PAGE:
>fields, properties, and events associated with a class.
>The controls in the .NET Framework offer code savings in two primary
>areas: the adaptive user interface features and server-side controls.  
>Server-side Controls
>Server-side controls assist developers by separating the code and the
>content, enabling developers to concentrate on the business logic they
>are trying to write.
>Automatic Browser Detection
>Automatic browser detection enables the runtime to sense the
>capabilities of the client automatically and render suitable HTML. The
>HTML rendered to achieve a consistent look of a Web page for down-level
>browser software and up-level browser software, such as Internet
>Explorer 5.5, may look radically different-but the ASP.NET code that
>generates the HTML is exactly the same.
>Employ Windows 2000 Applications Services
>Windows 2000 has the most advanced application services available: the
>fastest transaction monitor and message queuing engine, the most
>advanced data access subsystem, the best Web server. The .NET Framework
>takes advantage of these. For example, .NET Framework transactions are
>COM+ transactions, and all the new COM+ capabilities in Windows XP and
>Windows .NET Server can be used from the .NET Framework.
>Create XML Web Services Easily
>Taking advantage of the Internet by using COM component interfaces was
>made simple in 1996 with the release of Active Server Page (ASP) scripts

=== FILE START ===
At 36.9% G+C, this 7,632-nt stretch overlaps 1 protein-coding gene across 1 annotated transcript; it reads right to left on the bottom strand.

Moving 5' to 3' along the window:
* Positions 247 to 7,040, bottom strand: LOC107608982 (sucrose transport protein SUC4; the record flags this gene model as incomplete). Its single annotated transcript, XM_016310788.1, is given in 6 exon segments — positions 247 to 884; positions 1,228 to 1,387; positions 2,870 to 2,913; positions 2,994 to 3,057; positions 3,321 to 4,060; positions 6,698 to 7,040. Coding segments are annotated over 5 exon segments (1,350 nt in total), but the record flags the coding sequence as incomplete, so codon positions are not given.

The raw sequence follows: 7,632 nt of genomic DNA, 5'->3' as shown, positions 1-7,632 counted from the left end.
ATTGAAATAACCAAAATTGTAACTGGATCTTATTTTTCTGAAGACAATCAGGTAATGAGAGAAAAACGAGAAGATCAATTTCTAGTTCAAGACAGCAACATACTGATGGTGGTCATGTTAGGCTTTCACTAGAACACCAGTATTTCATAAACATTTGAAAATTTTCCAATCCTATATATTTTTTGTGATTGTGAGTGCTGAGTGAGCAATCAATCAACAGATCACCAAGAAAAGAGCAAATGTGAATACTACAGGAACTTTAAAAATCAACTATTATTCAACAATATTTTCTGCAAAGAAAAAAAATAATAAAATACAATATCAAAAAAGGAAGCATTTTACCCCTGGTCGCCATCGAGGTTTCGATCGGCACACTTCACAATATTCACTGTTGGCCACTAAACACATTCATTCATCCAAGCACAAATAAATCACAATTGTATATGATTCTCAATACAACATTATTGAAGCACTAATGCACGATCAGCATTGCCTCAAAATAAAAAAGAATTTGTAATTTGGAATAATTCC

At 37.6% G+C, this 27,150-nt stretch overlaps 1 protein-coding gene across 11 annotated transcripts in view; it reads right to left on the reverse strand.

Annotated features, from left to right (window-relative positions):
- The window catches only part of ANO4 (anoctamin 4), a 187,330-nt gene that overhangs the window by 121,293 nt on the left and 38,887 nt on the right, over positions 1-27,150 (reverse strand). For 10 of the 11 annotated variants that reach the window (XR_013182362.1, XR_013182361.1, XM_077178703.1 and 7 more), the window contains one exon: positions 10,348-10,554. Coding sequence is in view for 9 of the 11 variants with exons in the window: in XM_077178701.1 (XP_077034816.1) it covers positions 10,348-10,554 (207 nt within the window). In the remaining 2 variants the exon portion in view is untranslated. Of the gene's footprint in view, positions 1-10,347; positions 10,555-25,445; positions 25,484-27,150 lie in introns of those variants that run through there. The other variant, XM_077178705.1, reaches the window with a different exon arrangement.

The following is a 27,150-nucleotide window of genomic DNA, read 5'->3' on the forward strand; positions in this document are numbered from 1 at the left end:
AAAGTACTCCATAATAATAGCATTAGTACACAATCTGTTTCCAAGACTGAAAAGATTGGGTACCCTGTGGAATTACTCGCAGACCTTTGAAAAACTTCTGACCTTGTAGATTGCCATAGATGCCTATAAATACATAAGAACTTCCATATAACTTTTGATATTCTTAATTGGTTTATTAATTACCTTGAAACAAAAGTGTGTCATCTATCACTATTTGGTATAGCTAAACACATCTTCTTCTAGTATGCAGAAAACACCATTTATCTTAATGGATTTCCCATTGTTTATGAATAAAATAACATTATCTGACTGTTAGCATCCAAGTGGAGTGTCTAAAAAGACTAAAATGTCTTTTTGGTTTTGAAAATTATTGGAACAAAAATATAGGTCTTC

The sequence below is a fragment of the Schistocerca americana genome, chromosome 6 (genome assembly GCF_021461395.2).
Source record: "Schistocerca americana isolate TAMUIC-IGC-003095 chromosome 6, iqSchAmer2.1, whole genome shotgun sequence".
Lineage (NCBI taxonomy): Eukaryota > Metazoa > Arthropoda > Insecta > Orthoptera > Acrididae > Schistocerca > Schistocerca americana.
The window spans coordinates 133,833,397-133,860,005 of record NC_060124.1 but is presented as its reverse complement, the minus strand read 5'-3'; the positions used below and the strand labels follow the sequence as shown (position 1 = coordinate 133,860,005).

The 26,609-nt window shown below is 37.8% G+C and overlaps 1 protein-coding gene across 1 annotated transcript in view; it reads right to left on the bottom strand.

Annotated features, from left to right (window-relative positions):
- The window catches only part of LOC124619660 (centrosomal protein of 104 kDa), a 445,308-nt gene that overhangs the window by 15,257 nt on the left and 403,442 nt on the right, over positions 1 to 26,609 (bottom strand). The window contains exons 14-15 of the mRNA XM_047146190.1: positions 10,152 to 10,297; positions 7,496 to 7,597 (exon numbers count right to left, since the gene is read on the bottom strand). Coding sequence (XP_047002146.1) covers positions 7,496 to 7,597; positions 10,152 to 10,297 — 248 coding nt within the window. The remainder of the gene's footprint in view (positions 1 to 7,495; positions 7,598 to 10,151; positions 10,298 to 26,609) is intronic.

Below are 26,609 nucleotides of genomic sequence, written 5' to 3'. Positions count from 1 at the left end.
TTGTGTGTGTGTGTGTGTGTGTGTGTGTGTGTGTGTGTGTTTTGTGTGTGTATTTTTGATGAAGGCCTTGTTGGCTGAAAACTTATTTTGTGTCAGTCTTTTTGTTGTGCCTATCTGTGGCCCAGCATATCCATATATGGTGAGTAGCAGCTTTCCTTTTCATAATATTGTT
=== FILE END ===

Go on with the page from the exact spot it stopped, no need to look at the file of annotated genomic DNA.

>running under the Windows 2000 Server Internet Information Server (IIS).
>For example, most developers could easily update a database from a Web
>page by using ActiveX Data Objects (ADO), Visual Basic Scripting Edition
>(VBScript), and ASP.
>Use COM+ Services
>Introduced in 1992, the Microsoft Component Object Model (COM) is the
>most popular object model for building reusable components, with more
>than 10,000 components commercially available. Over time, COM has
>evolved from a technology for embedding one document inside another
>(OLE) to a technology for distributing self-contained applications
>(ActiveX) to a technology for building and running middle-tier business
>logic (COM+).
>Based on years of experience, Microsoft architects undertook the
>challenge of making COM development easier. Visual Basic began to show
>how to accomplish this in 1995. The .NET Framework takes that
>simplification to its next step by automating COM features, such as